Implicit in a lot of the discussions about how negative a book reviewer can be is a question of utility: is a book review an act of public service or a work of art in itself? In the Times, James Parker and Anna Holmes debate the purpose of the review. Sample quote: “I’d argue that a majority of the reading public doesn’t necessarily benefit from the sorts of reviews for which artistry is the point.” You could also read our own Matt Seidel’s hypothetical worst review ever.
It's time to clear out a little spot on that bookshelf because this one is sure to impress your literary friends. Among a few other incredible books up for sale by a London bookseller is this copy of T.S. Eliot's The Waste Land. It is one of the original 460 copies hand printed by Virginia and Leonard Woolf, and it is signed by Eliot to the doctor who treated him at the clinic in Laussane where the poem was written. Good thing you've been saving up.
Last Thursday's Goodreads event hosted by Patrick and featuring Emily Mandel and attended by myself and several other Millions writers and alums got written up in the Wall Street Journal. I'm told that there is a photo of yours truly in the print version, but a hard copy of the WSJ is hard to come by here in the woods. Also, Clancy Martin likes The Millions and some other great sites!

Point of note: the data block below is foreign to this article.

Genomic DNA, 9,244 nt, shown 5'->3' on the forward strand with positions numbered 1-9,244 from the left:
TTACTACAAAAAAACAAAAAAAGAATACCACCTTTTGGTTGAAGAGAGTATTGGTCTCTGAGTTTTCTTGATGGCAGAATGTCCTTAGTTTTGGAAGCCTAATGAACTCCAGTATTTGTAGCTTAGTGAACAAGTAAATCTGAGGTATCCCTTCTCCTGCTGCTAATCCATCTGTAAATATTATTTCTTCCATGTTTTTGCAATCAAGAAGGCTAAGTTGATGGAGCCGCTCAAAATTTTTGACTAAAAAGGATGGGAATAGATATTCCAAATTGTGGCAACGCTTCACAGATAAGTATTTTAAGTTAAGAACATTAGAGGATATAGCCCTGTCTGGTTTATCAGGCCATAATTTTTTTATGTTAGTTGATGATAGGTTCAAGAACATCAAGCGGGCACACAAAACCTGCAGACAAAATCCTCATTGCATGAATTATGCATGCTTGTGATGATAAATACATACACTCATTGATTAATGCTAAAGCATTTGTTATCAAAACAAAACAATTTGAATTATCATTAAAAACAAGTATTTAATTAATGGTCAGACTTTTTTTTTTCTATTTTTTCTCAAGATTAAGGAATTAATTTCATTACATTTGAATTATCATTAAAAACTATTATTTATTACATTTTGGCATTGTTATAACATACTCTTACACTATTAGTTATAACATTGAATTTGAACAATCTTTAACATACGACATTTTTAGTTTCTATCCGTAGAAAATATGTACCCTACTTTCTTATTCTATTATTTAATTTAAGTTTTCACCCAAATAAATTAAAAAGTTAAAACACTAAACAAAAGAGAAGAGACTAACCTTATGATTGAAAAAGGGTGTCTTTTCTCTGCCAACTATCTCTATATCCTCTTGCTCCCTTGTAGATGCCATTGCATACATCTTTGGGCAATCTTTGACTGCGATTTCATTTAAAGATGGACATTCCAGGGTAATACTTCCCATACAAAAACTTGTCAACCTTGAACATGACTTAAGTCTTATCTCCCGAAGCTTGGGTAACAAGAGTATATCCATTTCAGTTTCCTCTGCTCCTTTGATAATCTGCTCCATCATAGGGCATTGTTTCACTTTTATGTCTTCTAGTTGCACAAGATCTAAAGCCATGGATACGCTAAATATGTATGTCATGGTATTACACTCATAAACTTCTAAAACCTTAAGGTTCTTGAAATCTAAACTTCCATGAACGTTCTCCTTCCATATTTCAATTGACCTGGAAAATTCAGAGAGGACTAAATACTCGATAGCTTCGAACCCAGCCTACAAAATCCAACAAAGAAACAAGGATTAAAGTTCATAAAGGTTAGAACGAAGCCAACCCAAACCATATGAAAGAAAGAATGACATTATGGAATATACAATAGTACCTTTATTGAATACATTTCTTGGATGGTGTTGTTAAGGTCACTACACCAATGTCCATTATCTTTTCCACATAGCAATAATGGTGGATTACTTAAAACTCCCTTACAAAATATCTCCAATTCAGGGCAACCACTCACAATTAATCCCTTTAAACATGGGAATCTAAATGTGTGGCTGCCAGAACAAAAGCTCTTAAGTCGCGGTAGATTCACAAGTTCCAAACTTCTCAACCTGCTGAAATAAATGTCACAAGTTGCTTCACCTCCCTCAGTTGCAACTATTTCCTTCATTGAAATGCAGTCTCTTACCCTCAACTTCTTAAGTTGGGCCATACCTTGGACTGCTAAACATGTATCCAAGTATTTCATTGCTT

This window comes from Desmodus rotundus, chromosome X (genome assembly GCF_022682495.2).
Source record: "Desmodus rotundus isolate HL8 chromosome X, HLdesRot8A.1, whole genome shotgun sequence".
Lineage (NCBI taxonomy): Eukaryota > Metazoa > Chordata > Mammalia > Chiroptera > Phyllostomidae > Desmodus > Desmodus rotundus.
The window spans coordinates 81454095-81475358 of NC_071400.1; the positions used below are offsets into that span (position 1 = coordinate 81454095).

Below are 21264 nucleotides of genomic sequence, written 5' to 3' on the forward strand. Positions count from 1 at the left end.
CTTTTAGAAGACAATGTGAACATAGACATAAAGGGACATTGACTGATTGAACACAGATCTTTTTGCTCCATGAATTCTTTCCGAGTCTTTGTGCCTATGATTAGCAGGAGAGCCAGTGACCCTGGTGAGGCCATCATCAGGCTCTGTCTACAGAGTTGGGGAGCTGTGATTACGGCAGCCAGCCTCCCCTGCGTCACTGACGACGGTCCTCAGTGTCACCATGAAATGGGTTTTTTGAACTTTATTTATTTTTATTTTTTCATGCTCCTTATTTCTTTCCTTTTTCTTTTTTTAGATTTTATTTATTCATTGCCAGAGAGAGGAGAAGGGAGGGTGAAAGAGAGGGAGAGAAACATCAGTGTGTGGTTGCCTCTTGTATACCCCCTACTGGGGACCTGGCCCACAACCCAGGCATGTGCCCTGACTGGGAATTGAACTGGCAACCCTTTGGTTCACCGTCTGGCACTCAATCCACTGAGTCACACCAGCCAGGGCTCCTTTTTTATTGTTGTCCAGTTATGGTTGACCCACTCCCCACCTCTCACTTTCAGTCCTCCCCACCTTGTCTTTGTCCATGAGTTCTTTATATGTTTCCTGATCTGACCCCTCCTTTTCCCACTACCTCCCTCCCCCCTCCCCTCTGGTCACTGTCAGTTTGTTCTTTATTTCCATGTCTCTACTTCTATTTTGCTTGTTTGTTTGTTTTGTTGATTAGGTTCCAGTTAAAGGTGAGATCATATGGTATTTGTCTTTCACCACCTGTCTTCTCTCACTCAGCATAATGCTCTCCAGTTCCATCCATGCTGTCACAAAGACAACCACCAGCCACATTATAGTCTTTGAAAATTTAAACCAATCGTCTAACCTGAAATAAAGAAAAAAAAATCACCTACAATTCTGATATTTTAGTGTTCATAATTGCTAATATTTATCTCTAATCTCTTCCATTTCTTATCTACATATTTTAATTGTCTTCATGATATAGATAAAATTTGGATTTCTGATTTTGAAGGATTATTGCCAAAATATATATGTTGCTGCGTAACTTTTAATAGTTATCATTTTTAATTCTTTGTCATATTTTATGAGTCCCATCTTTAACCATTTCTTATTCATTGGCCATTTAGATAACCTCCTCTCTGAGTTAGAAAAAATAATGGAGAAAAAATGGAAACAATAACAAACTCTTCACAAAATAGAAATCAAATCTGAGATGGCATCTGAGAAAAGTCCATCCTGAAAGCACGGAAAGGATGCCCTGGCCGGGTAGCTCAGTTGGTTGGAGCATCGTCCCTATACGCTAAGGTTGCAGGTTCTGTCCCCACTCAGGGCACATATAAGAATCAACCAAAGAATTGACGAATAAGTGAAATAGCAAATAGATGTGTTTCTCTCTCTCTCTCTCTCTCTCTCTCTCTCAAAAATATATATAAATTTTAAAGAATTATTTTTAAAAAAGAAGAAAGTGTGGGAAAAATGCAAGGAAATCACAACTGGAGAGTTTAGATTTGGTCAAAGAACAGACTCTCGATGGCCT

"The day after we elected Donald Trump, I told my daughter the truth: This was the wrong choice. I am devastated. I am furious. And I am sorry, because you deserve better." Nicole Chung with some beautiful words over at Buzzfeed (q.v. also Mira Jacob ("Here's What I'm Telling My Brown Son About Trump's America") and Manuel Gonzalez ("I Will Teach My Children To Survive The New America").
There's a lot of (justified) talk about the power of reading, but simply owning a book can be meaningful. Mabel Rosenheck considers Walter Benjamin's perspective on book ownership - "[it] is the most intimate relationship that one can have to objects. Not that they come alive in him; it is he who lives in them." - and her own experiences with book collecting in San Francisco in an essay for The Toast. Pair with Anne Fadiman's essay on relationships, books, and relationships with books, "Marrying Libraries."